Alcohol Addiction Treatment

If I drink every day am I an alcoholic?

The 5 sure-fire signs and symptoms of alcohol abuse

It’s quite normal to have a glass or two of wine or a couple of beers to wind down at the end of a day… or is it?

Doesn’t everyone do this – or could it be that you or someone you care about has a problem with alcohol

First off, it doesn’t matter who the person is in terms of status, job, background or age. Anyone can get taken by the grip of alcohol when such as “just one drink” is always more than one.

Secondly, it is not so simple as looking at the frequency or amount that you or someone else you’re concerned about drinks.

It’s mostly to do with how it affects you or the person who drinks.

However, having a drink every day is definitely something that should be looked into as it’s not what is considered normal drinking. It could reveal that there is a drink problem.

Some honest detective work can show up a lot about someone’s drinking. That is to see if it’s merely a social relaxer or a troublesome – and sometimes fatal – habit.

Questions to ask

Ask yourself these questions, or put yourself in the place of someone who you think might well be drinking too much – and answer yes or no.


  • Are the other people you drink with also regular and/or heavy drinkers?
  • Do you ever say that you’re not harming anyone else with your drinking?
  • Are you envious of others who seem to drink but without it causing them any problems?
  • Do you wish people would stay out of your business about your drinking – it’s your life isn’t it and shouldn’t they stop trying to tell you what to do?


  • Have you had any problems connected with drinking during the past year?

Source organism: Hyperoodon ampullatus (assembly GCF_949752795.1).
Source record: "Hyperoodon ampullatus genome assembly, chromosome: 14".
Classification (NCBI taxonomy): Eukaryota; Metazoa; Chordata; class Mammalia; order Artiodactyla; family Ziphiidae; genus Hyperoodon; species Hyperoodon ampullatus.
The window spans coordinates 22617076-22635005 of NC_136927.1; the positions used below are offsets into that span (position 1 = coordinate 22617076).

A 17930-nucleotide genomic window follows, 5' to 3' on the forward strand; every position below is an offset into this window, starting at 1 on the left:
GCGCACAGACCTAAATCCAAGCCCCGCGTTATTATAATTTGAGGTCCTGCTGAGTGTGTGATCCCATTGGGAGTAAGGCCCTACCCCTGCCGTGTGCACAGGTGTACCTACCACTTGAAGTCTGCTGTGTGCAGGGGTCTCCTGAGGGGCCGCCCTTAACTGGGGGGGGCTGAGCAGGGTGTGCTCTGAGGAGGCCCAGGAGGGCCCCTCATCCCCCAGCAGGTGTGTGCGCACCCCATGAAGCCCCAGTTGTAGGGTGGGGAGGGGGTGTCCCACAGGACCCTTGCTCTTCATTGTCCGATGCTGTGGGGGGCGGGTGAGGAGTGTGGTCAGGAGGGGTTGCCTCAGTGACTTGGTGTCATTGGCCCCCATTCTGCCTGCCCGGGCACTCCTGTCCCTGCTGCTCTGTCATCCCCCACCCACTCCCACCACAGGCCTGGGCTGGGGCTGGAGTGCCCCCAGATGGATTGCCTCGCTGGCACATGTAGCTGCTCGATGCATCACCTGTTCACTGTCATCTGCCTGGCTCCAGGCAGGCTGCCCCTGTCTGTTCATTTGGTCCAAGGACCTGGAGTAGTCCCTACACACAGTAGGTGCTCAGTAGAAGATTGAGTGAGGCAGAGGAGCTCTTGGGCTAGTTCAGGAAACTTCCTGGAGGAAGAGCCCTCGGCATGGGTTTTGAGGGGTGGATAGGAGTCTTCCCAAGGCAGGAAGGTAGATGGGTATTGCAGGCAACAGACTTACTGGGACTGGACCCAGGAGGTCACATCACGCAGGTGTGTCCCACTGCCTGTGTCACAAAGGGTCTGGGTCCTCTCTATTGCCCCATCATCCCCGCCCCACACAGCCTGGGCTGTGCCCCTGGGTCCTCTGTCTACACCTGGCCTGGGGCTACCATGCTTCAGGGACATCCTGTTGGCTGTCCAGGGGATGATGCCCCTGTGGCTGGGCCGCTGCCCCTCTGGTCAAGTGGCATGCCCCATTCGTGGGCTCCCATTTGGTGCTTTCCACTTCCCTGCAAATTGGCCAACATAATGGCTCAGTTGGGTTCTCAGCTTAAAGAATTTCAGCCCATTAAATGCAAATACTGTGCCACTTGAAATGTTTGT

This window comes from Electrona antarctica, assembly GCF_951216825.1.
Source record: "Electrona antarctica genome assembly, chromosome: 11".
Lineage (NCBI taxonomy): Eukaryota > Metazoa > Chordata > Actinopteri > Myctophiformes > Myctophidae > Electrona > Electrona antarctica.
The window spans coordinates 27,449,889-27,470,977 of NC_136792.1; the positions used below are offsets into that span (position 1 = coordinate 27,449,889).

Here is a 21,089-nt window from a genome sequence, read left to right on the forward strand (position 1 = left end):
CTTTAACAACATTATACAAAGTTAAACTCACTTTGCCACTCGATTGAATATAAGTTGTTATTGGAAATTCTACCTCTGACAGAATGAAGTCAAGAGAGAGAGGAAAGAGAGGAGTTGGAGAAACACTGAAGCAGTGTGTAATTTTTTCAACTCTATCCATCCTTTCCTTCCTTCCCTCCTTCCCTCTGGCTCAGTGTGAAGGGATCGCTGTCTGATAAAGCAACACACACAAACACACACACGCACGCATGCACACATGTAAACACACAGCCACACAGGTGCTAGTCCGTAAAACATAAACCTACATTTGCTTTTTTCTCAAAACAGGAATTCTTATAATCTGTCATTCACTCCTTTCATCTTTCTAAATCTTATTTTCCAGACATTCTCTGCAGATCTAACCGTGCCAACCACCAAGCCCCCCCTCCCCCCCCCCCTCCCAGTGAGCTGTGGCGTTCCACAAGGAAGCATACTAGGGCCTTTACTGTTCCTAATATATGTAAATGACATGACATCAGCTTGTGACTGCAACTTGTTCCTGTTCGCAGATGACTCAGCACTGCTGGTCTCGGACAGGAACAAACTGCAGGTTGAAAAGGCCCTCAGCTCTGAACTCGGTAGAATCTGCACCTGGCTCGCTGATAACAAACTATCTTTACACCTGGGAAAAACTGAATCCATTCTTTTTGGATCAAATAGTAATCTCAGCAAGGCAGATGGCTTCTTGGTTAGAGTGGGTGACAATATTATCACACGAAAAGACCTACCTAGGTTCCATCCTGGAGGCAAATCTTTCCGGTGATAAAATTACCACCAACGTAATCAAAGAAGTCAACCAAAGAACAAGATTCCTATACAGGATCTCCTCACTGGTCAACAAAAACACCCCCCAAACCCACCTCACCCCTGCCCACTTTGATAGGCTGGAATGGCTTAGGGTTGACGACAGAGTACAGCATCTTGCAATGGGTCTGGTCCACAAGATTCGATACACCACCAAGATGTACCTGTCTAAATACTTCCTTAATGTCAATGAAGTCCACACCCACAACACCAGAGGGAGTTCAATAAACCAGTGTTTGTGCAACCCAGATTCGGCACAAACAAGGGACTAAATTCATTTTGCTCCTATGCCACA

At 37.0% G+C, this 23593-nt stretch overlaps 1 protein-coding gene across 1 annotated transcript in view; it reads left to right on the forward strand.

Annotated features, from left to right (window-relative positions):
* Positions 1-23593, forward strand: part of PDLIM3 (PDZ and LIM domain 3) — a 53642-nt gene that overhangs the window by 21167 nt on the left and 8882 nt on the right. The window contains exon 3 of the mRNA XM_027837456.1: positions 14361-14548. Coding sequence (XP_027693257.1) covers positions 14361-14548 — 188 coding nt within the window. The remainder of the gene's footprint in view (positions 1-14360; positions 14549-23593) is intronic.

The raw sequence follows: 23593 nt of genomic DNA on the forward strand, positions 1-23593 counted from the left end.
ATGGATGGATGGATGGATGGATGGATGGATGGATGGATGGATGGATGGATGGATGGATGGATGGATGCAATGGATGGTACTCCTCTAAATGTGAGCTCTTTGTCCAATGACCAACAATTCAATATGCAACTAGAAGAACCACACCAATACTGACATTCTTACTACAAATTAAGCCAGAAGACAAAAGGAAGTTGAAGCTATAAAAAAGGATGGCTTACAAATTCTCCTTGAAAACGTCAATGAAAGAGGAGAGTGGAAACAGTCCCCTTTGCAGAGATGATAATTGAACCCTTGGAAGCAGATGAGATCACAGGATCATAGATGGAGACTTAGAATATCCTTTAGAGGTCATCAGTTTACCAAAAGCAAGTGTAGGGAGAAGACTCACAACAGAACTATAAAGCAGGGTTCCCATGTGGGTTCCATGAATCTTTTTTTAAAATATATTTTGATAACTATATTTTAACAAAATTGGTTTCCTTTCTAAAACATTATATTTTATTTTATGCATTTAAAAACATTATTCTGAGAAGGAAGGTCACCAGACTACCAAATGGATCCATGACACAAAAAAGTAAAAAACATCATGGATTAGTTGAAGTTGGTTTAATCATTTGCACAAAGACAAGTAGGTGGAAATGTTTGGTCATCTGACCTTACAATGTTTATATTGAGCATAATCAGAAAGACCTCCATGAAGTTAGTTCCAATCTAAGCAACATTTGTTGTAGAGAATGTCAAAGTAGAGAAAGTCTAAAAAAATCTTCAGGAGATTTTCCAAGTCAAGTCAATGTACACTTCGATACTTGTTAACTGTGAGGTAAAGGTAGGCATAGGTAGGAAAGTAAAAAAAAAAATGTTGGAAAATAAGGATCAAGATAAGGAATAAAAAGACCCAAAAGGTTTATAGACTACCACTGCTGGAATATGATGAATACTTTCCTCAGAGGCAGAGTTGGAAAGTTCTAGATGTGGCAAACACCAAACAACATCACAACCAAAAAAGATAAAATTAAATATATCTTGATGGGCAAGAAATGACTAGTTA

• Has your drinking caused trouble at home, such as with your partner or your children?
  • Have you called in “sick” to avoid going to work or school/college lots of times?
  • Have you switched types of drink in the hope this will stop you from getting drunk?
  • Do you ever feel guilty about your drinking, or what you say or do after a few drinks?
  • Are there times you cannot recall such as a call you made or how you got into bed?


  • Do you drink alone at home? In secret?
  • Do you drink in bars with reputations as somewhere for big drinkers?
  • Do you go to places you wouldn’t go if you’d not had a drink or if you didn’t want to drink?
  • Did you ever drive a vehicle after drinking more than you should?


  • Do you tell yourself you can stop drinking any time, but then you keep getting drunk?
  • Do you drink every day?
  • Can you stop drinking and stay stopped for any good amount of time, whatever happens?


  • Do you ever say something like: “You’d drink too if that happened to you.”?
  • Have you ever had a drink to calm your nerves or stop shaking when you wake up?
  • Do you ask yourself why you drink so much?

If you answered yes to even a few of these questions, you or whoever you are concerned about due to their drinking very likely has a problem.

But how do I know if I’m alcoholic or just that I drink too much?

It’s a very good question, and ultimately only one you or whoever is the drinker can answer.

This is because it’s much about what is going on inside: how much a drink is craved, how often it is thought about, what the effect is when one is taken?

Ask, do you think your life would be better if you didn’t drink as much?

For many people who are drinking every day, at the very least it might be causing physical harm, certainly in the long-term – so for that reason alone, it would be better to cut down or quit.

Then, consider if the daily drinking really solves anything or is it just that what needs to be solved in work or life dilemmas simply pile up.

Drinking will often lead to an unsatisfactory sleep. So that combined with grogginess from alcohol in the system makes for impaired thinking and less capability at decision-making come the morning.

Many people know that drinking less would be better for them and those around them. Perhaps it’s buried deep down, but they know… Yet they cannot imagine life any more either with or without alcohol – and this is a sure sign of a problem, a strong indicator of alcoholism.

One other big sign is that you can relate to what many people in recovery from alcoholism say: that the alcohol is in the bottle but the -ism stands for InSide Me or I Sabotage Myself. 

Does your way of thinking mean you have a mind that’s like a washing machine on fast spin and it drives you crazy? To the point that you really crave or convince yourself that you need a drink…